A second later I realized my toes weren’t burrowing into the hollows behind Brendan’s knees, that when I flung out my arm it didn’t meet his wiry chest, the stony muscles gone slack with sleep. I slid my hand toward the night table, fingers scrabbling around for our alarm clock.
It was late. As if drugged, my brain was making sense of things only after a dull delay. But it was a full hour past the time I always woke up. We always woke up. Brendan slept a cop’s sleep, perpetually ready to take action, and I had been an early riser all my thirty-five years.
Bits of things began to take shape in my mind.
The morning light, which entered so stridently through the window.
Brendan not in bed with me. He must’ve gotten up already. I hadn’t even felt him move.
But Brendan had been working late all week; I hadn’t yet found out why. My husband had good reason to sleep in. And if he had risen on time, why didn’t he wake me?
I felt a squeezing in my belly. Brendan knew I had an eight o’clock meeting with a new client this morning, the owner of a lovely but ramshackle old saltbox in need of repair. My husband took my burgeoning business as seriously as I did. He would never let me miss a meeting.
On the other hand, Brendan would know that if I slept late, then I must be worn out. Maybe getting Phoenix off the ground had taken more out of me than I realized. Brendan probably figured he’d give me a few extra minutes, and the morning just got away from him.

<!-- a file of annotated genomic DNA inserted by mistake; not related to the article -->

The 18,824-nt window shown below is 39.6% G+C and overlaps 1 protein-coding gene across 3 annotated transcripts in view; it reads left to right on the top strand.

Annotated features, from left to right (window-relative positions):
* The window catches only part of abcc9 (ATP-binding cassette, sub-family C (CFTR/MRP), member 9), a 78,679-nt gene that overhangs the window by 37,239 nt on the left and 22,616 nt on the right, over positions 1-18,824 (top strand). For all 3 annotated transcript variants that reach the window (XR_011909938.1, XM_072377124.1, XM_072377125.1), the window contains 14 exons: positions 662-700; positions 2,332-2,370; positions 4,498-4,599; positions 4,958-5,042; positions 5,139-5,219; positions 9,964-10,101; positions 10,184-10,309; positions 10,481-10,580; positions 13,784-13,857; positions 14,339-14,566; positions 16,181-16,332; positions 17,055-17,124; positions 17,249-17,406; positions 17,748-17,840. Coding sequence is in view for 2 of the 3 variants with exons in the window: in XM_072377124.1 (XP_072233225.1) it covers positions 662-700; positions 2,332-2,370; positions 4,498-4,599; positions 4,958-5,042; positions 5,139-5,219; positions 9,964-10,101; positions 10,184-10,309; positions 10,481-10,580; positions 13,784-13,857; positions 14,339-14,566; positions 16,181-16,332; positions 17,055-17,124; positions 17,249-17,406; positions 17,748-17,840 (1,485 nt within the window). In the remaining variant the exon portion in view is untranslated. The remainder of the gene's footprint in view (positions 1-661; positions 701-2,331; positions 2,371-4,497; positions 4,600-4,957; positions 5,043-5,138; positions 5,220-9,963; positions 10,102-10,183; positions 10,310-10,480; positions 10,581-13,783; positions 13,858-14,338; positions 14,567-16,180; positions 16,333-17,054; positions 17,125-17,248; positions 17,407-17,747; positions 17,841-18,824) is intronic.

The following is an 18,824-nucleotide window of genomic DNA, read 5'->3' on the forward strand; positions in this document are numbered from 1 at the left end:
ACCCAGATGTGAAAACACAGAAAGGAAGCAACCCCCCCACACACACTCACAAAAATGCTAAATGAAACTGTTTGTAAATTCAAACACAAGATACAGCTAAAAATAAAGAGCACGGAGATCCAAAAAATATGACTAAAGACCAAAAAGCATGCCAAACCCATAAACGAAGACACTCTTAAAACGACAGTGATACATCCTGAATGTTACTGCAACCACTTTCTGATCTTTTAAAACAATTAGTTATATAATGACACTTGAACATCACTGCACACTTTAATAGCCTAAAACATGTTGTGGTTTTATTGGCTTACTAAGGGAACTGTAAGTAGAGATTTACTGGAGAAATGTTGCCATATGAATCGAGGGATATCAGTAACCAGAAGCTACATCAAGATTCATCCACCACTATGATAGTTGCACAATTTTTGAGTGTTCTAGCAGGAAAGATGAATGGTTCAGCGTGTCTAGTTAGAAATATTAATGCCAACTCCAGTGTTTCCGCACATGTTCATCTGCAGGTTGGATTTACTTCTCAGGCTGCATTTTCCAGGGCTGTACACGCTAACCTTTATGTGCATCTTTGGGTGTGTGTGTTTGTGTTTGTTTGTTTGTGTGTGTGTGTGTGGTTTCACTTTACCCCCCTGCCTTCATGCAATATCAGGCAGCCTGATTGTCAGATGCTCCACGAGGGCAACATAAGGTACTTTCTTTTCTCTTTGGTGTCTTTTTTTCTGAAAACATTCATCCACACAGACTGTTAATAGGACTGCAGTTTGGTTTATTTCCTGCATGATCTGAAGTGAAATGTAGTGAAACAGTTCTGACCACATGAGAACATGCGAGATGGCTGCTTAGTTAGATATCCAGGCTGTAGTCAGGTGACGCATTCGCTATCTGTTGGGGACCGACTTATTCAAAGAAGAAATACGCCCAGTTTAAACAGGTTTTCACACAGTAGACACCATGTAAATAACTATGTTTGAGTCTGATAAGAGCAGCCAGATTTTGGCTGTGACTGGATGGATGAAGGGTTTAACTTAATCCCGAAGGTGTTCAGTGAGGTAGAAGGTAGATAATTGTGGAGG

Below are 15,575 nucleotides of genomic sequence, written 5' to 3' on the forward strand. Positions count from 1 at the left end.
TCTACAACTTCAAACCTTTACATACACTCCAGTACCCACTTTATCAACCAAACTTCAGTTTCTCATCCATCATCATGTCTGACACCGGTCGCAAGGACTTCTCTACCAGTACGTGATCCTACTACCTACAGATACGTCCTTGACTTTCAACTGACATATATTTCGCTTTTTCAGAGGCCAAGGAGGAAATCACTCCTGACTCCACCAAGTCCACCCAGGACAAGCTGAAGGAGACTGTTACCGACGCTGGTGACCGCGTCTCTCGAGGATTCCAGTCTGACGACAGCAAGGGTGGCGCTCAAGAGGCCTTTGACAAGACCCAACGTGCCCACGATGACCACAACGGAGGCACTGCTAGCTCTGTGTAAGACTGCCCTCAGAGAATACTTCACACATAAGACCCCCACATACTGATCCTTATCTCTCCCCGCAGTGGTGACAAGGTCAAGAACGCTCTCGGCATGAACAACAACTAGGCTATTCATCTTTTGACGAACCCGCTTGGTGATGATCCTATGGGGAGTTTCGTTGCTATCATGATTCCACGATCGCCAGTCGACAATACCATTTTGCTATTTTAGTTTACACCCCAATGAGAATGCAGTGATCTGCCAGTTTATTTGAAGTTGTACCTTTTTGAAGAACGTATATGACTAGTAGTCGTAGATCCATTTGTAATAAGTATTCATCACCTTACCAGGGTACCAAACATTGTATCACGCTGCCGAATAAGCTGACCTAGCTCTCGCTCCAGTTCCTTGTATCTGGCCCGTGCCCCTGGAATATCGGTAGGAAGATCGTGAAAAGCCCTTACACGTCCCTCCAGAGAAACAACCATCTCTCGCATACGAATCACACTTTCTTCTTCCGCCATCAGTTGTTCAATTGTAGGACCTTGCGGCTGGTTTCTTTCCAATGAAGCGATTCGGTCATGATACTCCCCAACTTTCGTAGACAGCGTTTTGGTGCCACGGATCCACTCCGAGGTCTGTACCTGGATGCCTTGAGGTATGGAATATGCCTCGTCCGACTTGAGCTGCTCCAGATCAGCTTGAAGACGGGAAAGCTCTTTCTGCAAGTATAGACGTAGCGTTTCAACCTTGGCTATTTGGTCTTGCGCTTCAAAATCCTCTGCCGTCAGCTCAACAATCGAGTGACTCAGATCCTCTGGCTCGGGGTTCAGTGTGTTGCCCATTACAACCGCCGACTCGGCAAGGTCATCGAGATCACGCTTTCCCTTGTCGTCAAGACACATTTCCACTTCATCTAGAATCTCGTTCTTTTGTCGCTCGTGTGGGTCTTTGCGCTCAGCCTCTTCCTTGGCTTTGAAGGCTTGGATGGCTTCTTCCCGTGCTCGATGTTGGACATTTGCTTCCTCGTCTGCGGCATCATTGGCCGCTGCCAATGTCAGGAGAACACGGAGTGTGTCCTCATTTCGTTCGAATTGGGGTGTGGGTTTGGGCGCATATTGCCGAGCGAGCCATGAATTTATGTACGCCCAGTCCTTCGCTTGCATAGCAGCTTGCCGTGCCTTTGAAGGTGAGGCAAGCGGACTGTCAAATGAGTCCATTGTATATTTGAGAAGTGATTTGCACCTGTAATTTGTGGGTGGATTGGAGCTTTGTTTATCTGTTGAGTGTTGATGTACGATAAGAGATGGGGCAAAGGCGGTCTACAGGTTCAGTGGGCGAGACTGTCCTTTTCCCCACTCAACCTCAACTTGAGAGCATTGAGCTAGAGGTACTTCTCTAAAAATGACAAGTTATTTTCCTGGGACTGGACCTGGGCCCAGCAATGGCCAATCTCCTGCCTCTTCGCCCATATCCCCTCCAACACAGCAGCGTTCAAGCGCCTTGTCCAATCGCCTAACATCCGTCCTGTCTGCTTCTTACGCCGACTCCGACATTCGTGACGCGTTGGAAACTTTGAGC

He must be somewhere in his normal routine now, toweling off, or fixing coffee.
Except I didn’t hear the shower dripping. Or smell the telltale, welcome scent of my morning fix.
I pushed myself out of bed with hands that felt stiff and clumsy, as if I were wearing mittens. What was wrong with me? I caught a glimpse of my face in the mirror and noticed puddles of lavender under my eyes. It was like I hadn’t slept a wink, instead of an extra hour.
“Brendan? Honey? You up?”
My words shattered the air, and I realized how very still our old farmhouse was this morning.
Padding toward the bathroom, one explanation for the weight in my muscles, not to mention my stuporous sleep, occurred to me.
Brendan and I had made love last night.
It had been one of the good times; me lying back afterward, hollow, cored out, the way I got when Brendan was able to focus completely on me, on us, instead of moving so fiercely that he seemed to be riding off to some distant place in the past. We’d even lain awake for a while in the waning moments before sleep, fingers intertwined, Brendan studying me in a way that I felt more than saw in the dark.
“Honey? Last night tired me out, I guess. Not that it wasn’t worth it.”
I felt a smile tease the corners of my mouth, and pushed open the bathroom door, expecting a billow of steam. When only brittle air emerged, I felt that grabbing in my gut again. Cold tile bit my bare feet.